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This Just In: Bigger and Closer (not smaller & further away)

Nico Muhly faces forward, visible from the middle of his chest up. He is wearing a black t-shirt, has short, dark, curly hair and a neutral smile on his face. In the background, part of the album cover of "Bigger & Closer (not smaller and further away)" is visible.
Album photo courtesy of Bedroom Community, headshot courtesy of the Library of Congress and Heidi Solander. Graphical treatment our own.
Nico Muhly

Nico Muhly’s arresting and textural ambient accompaniment to visual artist David Hockney’s immersive exhibit "Bigger & Closer (not smaller & further away)" finds new life on the Bedroom Community label.

With previous collaborators including Philip Glass, David Lang, Björk, Sufjan Stevens, major commissions from Hilary Hahn, the Metropolitan Opera, The Tallis Scholars, and both the New York Philharmonic and the Los Angeles Philharmonic, and roles ranging from composer, performer, producer, arranger, and curator, heir apparent to the post-minimalist throne Nico Muhly has nothing left to prove.

But that hasn’t stopped the composer from trying. His latest collaboration with acclaimed visual artist David Hockney on the immersive exhibit “Bigger & Closer (not smaller & further away),” located at London’s Lightroom, marks one of the more significant marriages of classical music and visual art in recent history.

Since at least the end of the 19th century, there has been a well-documented account of classical music influenced by visual art, with perhaps the most famous example being Modest Mussorgsky’s Pictures at an Exhibition, which directly evokes the experience of walking through a gallery.

Other notable examples include Sergei Rachmaninoff’s symphonic poem Isle of the Dead, Igor Stravinsky’s opera The Rake’s Progress, and Ottorino Respighi’s orchestral triptych Three Botticelli Pictures, to name a few. But while these works may contain aural associations to their visual counterparts and are directly inspired by them, none of them were created specifically to accompany the art itself.

Further into the 20th century, however, such music began to be composed with the intention of performance alongside conventional visual art - Morton Feldman’s Rothko Chapel is a particularly prominent historical example.

But Muhly and Hockney, both masters in their respective fields, bring an unparalleled level of technical ability and polish to new heights, in a new format.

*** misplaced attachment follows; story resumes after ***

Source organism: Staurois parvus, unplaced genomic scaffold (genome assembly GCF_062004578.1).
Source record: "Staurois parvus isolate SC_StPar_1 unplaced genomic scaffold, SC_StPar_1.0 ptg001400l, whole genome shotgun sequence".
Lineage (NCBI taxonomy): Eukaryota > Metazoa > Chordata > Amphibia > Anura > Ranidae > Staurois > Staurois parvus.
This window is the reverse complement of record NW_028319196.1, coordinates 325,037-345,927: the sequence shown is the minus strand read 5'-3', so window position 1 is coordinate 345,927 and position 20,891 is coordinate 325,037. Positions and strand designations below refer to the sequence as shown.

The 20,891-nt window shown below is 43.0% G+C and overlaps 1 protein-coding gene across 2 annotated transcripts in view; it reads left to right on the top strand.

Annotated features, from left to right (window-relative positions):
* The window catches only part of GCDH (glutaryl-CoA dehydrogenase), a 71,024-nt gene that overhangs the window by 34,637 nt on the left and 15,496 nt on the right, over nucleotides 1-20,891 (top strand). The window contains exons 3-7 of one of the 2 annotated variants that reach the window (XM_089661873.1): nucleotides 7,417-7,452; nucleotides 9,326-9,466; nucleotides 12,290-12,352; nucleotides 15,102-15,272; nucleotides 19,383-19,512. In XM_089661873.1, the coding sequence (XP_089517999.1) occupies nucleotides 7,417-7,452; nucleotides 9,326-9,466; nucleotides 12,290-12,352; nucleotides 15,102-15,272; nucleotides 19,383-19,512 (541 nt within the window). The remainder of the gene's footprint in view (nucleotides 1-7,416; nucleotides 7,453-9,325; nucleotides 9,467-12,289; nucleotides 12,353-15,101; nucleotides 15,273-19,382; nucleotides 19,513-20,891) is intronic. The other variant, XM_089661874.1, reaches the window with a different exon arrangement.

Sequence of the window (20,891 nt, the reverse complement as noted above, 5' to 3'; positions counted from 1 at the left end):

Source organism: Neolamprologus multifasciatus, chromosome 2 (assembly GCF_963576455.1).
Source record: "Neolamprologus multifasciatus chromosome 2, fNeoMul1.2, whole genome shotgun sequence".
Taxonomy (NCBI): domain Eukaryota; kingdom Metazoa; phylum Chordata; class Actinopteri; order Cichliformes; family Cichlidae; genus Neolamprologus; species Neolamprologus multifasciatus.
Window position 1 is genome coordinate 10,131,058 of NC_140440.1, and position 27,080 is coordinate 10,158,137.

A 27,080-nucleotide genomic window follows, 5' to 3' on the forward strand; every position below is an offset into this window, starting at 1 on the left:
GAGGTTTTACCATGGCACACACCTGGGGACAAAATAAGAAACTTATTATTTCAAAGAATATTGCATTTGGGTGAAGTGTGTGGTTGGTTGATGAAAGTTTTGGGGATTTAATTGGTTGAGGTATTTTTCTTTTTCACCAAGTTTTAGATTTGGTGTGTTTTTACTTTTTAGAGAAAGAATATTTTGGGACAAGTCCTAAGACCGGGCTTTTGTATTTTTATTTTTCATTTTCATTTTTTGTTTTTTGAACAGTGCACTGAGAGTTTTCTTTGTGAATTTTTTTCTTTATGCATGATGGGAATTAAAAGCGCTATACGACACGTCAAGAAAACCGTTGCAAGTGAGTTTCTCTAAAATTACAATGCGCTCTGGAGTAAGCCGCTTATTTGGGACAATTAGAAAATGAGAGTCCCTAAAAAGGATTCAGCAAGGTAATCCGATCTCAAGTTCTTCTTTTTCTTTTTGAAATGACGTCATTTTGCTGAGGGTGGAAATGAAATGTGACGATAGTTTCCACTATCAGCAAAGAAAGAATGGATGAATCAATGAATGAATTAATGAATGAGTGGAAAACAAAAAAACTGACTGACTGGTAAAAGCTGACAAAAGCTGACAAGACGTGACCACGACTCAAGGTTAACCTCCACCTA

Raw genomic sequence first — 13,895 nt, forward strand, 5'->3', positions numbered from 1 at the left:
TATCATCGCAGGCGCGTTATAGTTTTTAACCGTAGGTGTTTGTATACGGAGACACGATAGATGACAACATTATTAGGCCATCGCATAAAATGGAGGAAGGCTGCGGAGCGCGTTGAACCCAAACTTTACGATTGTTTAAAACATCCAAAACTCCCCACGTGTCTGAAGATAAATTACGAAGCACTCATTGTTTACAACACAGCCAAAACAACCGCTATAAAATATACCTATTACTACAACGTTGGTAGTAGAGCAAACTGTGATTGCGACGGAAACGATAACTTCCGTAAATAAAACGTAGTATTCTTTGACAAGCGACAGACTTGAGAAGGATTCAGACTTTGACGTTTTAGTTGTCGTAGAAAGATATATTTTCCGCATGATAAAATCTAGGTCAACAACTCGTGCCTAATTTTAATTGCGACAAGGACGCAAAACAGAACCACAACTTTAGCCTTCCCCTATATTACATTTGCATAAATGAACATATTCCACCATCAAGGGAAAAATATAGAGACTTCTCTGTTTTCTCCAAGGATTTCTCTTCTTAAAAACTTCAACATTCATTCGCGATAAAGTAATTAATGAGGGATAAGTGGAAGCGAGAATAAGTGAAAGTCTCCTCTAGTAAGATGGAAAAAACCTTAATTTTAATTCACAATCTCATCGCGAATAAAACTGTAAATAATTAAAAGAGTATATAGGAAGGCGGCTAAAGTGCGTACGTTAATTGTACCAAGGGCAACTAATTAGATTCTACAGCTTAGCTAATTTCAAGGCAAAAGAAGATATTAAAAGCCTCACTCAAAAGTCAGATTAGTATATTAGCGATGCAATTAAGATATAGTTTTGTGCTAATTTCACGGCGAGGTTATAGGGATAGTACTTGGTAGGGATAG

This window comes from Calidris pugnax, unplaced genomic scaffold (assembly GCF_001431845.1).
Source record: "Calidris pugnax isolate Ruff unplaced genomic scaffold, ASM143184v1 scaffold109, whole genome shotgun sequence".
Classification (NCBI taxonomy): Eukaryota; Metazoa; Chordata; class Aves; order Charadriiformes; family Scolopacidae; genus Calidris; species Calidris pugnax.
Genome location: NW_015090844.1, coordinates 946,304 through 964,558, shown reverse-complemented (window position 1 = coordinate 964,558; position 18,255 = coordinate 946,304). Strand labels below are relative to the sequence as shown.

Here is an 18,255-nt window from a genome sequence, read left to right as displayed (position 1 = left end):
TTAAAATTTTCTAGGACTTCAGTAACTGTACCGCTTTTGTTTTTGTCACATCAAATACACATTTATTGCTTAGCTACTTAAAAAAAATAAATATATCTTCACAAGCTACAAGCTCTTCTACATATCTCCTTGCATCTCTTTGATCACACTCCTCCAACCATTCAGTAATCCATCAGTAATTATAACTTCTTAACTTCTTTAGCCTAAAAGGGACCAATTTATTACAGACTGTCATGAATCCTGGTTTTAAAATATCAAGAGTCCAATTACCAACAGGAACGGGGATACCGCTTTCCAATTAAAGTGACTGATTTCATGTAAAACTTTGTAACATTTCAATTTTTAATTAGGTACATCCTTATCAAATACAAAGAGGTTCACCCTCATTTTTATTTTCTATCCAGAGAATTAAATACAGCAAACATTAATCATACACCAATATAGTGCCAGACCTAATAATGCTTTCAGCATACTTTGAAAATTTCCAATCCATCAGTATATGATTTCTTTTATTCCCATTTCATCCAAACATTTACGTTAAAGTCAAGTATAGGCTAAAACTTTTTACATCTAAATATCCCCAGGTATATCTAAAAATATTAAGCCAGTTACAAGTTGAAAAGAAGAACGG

Contrary to the increasingly popular yet allegedly disappointing immersive art exhibits of late, variously accused of being poorly designed and executed, underwhelming, or just plain ripoffs, Hockney meticulously hand-designed his exhibit digitally, and regularly interacted with a scale model of the exhibit to refine his ideas.

The exhibit was produced to be a uniquely engaging narrative experience of the artist’s life and work, “a sort of self-portrait among other things,” per Hockney, rather than a display of cheaply blown-up images of long-dead artist’s works.

From the New York Times:

They’re dead. I’m a living artist, so I’ve come in and actually done things.
David Hockney

You can see the artist’s enthusiastic response to the exhibit for yourself:

Muhly's album of selected tracks from the exhibit (roughly 30 minutes of the original 60), also titled Bigger and Closer (not smaller & further away), is an ambient feast for the ears, with or without the presence of its visually compelling counterpart.

Throughout the album, Muhly carefully weaves and layers soothing strings against glassy piano and celesta (played by the composer himself), along with a serenely warbling flute and occasionally punctuating piccolo.

Harmonies stretch and surge against one another, gently bubbling and evolving over time, pierced by understated rhythmic ripples and the occasional electronic effect as a subtle undercurrent to the foreground; not disrupting the texture, but enveloping it. Complex rhythmic patterns established in the piano and celesta dissolve against a liquid timbral tapestry, inviting the mind to wander as Muhly enshrouds us in a warm aural blanket.

Though the titles of each of the tracks correlate to sections of the exhibit (Perspective Lesson, Roads and Paths, Drawing with a Camera, Looking Closely, and Pools), it isn’t explicitly clear the extent to which Muhly is attempting to communicate aspects of the art itself. But it doesn’t matter — the music stands firmly on its own, gently humming and whirring along, and stirring our hearts and minds all the while.

William Peacock is a Lead Music Programmer for WCRB.